> Actually, network data servers (e.g., NFS, FTP, non-CGI HTTP, ...)
> really do little to no "real computation". [...]
and thats about it. You have just listed _3_ applications which happen to
make good use of zero-copy - but thats it. Yes, file servers are an
important category, but a fileserver is mostly IO-limited anyway ...
> This paragraph is complete hogwash. First, Linus clearly does not know
> what he is talking about with respect to the exokernel's Cheetah web
> server -- although it did not support CGI scripts [..]
it 'just' doesnt support CGI scripts? What is your current estimation,
what is the ratio between dynamic and static content amongst say the
top100 web sites on the web? Can we say 0% static pages? [yes, i accept
Dean Gaudet's point that webpages can be split up into dynamic and static
parts, probably that will be the future.]
> servers don't), it did in fact do HTTP/1.0 for real. Far more importantly,
> though, web service can in fact benefit significantly from zero-copy
> techniques. If you choose to ignore the lessons taught by the exokernel
> work, perhaps you will be more compelled by the more recent Rice work
> (IO-lite, which won Best Paper at the recent OSDI'99 conference).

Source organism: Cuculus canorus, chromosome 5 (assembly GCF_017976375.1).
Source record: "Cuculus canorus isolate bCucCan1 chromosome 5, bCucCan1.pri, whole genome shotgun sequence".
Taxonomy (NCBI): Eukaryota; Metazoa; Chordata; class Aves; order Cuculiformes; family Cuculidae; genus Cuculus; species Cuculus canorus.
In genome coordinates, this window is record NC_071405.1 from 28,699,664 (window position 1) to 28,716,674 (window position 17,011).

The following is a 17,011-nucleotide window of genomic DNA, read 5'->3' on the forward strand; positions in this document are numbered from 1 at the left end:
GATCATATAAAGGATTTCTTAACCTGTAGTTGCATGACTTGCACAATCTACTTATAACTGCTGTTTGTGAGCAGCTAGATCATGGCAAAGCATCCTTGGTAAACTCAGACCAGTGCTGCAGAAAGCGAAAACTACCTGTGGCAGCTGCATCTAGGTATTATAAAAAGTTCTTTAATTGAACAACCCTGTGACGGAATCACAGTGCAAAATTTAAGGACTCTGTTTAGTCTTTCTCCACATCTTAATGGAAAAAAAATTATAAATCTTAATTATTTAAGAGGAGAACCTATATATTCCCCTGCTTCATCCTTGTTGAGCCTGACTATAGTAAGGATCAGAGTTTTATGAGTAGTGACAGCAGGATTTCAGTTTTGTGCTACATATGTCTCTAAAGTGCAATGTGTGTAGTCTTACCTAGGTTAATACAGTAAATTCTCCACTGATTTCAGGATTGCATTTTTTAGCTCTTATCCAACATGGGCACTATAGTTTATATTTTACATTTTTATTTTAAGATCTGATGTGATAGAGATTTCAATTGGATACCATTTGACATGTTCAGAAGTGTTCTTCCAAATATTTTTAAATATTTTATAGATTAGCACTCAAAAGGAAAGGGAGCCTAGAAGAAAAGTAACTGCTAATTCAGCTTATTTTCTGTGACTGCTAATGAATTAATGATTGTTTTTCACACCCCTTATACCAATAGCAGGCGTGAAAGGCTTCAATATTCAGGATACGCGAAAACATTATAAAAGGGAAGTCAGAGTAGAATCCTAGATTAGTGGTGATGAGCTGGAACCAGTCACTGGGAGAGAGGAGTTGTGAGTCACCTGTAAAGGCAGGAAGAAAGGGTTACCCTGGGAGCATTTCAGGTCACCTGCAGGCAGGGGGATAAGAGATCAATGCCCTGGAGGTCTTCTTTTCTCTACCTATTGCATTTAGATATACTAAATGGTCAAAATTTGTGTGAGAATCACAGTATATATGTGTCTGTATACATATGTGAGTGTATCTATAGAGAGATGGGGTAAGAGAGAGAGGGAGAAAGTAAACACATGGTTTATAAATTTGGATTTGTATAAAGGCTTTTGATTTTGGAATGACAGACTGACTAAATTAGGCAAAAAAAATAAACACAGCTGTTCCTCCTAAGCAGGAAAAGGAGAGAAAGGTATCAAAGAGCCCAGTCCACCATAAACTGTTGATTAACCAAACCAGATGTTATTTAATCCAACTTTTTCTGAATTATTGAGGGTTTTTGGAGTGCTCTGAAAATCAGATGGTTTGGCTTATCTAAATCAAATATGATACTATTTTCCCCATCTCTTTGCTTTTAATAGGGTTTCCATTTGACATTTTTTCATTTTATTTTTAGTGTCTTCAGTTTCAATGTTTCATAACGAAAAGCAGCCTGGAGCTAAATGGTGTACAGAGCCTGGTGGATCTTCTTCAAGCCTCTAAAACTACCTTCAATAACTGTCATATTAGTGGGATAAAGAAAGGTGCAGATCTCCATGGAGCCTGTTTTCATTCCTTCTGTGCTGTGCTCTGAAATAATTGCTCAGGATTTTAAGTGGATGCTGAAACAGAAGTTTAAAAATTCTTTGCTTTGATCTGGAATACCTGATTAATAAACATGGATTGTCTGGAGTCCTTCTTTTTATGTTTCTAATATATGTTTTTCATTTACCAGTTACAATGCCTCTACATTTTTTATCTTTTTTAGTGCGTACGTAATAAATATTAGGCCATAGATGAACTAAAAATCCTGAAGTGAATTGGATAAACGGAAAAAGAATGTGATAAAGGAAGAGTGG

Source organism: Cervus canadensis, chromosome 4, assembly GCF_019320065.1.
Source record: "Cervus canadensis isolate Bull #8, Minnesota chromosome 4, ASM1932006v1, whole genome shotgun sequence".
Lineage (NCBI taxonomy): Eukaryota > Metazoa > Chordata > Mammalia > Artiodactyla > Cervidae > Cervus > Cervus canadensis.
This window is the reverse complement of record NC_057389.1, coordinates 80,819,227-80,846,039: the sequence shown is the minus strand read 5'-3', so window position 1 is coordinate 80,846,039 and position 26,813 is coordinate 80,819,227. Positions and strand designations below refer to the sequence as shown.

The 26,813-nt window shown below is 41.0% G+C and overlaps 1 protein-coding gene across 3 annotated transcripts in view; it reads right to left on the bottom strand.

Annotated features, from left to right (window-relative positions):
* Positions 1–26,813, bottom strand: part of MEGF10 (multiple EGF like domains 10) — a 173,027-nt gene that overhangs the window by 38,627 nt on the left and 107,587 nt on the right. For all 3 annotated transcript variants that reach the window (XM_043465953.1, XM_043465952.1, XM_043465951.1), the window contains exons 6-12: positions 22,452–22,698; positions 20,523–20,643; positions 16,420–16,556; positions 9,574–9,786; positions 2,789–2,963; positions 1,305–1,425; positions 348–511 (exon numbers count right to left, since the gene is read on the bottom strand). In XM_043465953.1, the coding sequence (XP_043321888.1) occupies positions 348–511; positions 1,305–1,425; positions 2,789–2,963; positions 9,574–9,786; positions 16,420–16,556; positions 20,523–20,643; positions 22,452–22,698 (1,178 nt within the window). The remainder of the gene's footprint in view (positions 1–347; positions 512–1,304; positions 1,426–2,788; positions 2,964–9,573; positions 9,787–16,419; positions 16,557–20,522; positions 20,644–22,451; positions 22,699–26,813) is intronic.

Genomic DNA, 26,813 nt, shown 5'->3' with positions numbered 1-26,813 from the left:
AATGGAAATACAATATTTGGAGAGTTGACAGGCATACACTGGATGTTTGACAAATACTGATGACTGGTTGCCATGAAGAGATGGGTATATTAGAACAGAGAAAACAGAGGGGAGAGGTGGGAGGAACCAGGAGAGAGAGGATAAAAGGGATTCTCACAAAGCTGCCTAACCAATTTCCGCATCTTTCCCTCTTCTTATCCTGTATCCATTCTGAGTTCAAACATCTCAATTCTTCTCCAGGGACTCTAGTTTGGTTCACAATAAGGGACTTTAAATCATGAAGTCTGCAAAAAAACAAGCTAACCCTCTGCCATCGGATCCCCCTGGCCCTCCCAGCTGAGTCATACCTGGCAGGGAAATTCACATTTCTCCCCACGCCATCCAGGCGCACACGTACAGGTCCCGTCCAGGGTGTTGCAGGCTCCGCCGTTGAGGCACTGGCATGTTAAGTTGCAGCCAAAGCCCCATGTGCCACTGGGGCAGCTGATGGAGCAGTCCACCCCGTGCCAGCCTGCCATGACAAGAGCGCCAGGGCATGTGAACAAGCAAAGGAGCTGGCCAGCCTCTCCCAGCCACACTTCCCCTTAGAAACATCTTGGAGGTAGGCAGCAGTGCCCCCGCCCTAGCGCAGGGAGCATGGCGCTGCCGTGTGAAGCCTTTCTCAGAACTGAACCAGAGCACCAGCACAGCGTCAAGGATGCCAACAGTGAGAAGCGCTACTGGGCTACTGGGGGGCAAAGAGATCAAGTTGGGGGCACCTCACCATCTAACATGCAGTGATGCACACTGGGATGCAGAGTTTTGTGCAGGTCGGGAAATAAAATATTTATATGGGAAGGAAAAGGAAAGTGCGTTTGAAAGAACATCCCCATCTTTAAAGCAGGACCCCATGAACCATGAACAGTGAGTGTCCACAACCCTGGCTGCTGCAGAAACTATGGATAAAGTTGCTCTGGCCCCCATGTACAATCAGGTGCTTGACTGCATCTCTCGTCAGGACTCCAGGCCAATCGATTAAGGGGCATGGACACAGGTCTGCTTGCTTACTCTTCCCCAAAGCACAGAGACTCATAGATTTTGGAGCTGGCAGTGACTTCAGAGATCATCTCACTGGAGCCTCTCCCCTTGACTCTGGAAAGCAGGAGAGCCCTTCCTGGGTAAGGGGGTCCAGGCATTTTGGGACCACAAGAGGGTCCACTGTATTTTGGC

these things are not being ignored, really. It's just a limited subset of
applications - and zero-copy makes a RL difference only in a small part of
those uses. It can make a difference, but due to it's limited use it is
only acceptable in a generic OS if the framework puts no complexity into
other parts of the kernel. _This_ is the main difference. Yes we like
zero-copy, but only if it's a by-product of another, useful concept. (eg.
the newest pagecache in the works will enable us to do receivefile(),
pushfile(), copyfile() and movefile() - basically IO-lite.) I very much
dislike zero-copy-maniac designs which give up just about everything to
get nice bandwith numbers.
> > Also, many of the zero-copy schemes depend on doing mmu tricks, which
> > often suck for latency even on a single CPU, and are _truly_ horrible in
> > SMP environments. They get good throughput numbers, but latency numbers
> > are usually not quoted (or latency was bad enough to start with that it
> > doesn't much show up as a red flag - quite common).
> > There are good arguments for avoiding copying unnecessarily. However,
> > often trying to drive that logic to it's extreme is only going to make
> > other issues so much worse that it really isn't worth it in any normal
> > load.
> No arguments here; it is always important to balance performance with
> issues of complexity and other systemic properties. However, such
no, it doesnt have to be balanced. If doing bandwith vs. latency decisions
then latency is _the_ top goal. Yes we want to have bandwith too - if
> platitudes hardly provide compelling evidence for ignoring 20 years
> of networking/OS research and architecting unnecessary copies into the
> core of an OS that wants to be taken seriously...
dont forget that Linux became only possible because 20 years of OS
research was carefully studied, analyzed, discussed and thrown away.
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